Fracking and Earthquakes

An earthquake is the vibrations and shaking of the Earth’s crust which are caused by movement in the Earth’s plates. The plates do not always move smoothly against one another and can sometimes get stuck which causes pressure. Earthquakes occur when the built up pressure is eventually released from inside the earth’s crust.

The point inside the crust where the pressure is freed is called the focus, the point right above the focus, on the Earth’s surface, is called the epicentre. The energy released from the earthquake is seismic waves and these waves spread out from the focus. The waves are stronger at the epicentre.

The strength or magnitude of an earthquake is measured by the Richter scale. The Richter scale is numbered from 1-10.

Anything lower than 2 on the Richter scale and the earthquake usually isn’t felt. At 3, the vibrations can feel like a passing truck. 4 and there is noticeable shaking. 5 can cause damage to poorly constructed buildings. 6-9 can cause serious damage and loss of life. The Japanese earthquake and tsunami on 11th March 2011 was measured at 9, and the most serious on the warning scale, causing irreparable damage and immense loss of life.

Approximately every two years Britain will experience a magnitude 4 earthquake and a 5 every 10-20 years. Research predicts that the largest possible earthquake in the UK is around a 6.51.

In 2011 Blackpool experienced two small earthquakes. On the 1st April an earthquake measuring 2.3 on the Richter scale struck and later on the 27th May an earthquake of 1.5. It was found that both of these happened close to the Preese Hall drilling site where hydraulic fracturing was taking place. The epicentre of the second quake was within 500 metres of the drilling site at a depth of 2km.

Cuadrilla Resources issued a press release on the 2nd November 2011 to announce that they triggered a number of minor seismic events; but that the combination of geological factors that created the higher than normal seismic event was extremely rare and that the events would be limited to around magnitude 3 on the Richter scale as a ‘worst case scenario’2. During fracking the micro seismic events generally register below 0 on the Richter scale.

How did the fracking cause the earthquakes?

Hydraulic fracturing, fracking, works by injecting huge volumes of a water and sand mixture deep below the earth’s surface, past the water table and freshwater aquifiers into the dense shale rock producing an immeasurable amount of long and narrow fractures in the rock formation through which gas can escape to the surface.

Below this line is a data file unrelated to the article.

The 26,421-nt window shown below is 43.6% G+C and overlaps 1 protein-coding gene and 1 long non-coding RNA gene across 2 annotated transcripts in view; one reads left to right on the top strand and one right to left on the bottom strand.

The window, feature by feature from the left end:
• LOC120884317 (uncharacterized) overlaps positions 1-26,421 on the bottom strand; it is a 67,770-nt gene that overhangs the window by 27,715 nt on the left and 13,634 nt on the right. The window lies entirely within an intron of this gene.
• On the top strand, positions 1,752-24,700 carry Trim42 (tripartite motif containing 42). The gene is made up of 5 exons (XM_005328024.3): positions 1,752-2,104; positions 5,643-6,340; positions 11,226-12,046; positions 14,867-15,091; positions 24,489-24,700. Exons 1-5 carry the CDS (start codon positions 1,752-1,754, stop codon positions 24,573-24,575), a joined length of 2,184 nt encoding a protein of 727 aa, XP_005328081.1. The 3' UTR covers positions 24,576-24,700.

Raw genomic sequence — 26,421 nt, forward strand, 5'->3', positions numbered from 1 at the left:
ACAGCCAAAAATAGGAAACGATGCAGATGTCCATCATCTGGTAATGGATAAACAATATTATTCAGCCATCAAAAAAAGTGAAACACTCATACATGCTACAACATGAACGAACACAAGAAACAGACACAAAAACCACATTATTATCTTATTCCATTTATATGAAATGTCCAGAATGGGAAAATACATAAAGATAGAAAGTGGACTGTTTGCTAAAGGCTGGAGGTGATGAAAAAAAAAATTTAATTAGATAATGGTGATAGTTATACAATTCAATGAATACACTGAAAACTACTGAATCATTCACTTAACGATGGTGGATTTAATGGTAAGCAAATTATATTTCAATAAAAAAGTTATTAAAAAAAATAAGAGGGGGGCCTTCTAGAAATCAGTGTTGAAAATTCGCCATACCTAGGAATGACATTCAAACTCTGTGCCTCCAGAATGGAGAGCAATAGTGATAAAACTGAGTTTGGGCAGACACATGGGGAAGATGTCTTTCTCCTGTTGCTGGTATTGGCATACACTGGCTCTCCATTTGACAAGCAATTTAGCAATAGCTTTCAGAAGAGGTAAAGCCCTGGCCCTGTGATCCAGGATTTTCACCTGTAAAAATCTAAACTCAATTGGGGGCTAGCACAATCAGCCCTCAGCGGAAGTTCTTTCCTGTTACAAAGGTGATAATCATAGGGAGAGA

The UK quakes were not caused by the violent rupturing of the rocks, but by the presence of water. The water lubricates the rocks and pushes them apart, allowing them to slip past each other.

So should we expect lots more earthquakes from fracking?

The Cuadrilla report says the earthquakes occurred because of a rare combination of circumstances: the fault was already under stress, was brittle enough to fracture and had space for large amounts of water that could lubricate it. The report says this is unlikely to happen again at the Preese Hall site.

Dr Brian Baptie of the British Geological Survey, however, is not so sure. He says small faults are probably common in deep rocks, but go undetected because of their size. “It seems quite possible, given the same injection scheme in the same well, that there could be further earthquakes,” he says.

Cuadrilla is proposing to monitor seismic activity around its fracking site. If earthquakes begin to occur, it could reduce the flow of water into the well, or even pump it back out, preventing the bigger quakes. Baptie says such monitoring is now necessary to avoid further quakes at fracking sites.

Are these earthquakes dangerous?

Not particularly. Magnitude-2.3 earthquakes can shake the ground enough for people to notice, especially if they occur close to the surface, but damage is normally limited to objects falling off shelves.3

In America fracking has caused a number of earthquakes across the states, there are many articles to read if you type ‘fracking’ and ‘earthquakes’ into a search engine. Trinidad in Colorado experienced an earthquake at 5.3. Texas had 11 earthquakes in 24 hours recently and in Poland Township, Ohio; in less than one month a total of 77 earthquakes happened, and although they were small, when the fracking was halted on a nearby well, the rate suddenly dropped.

The mere fact that earthquakes are happening more and more regularly even though they aren’t high on the Richter scale is worrying. There are a lot of unknowns in the long term dangers and effects of hydraulic fracturing so who is to know what will happen in the future when fracking is a prominent feature in the UK.





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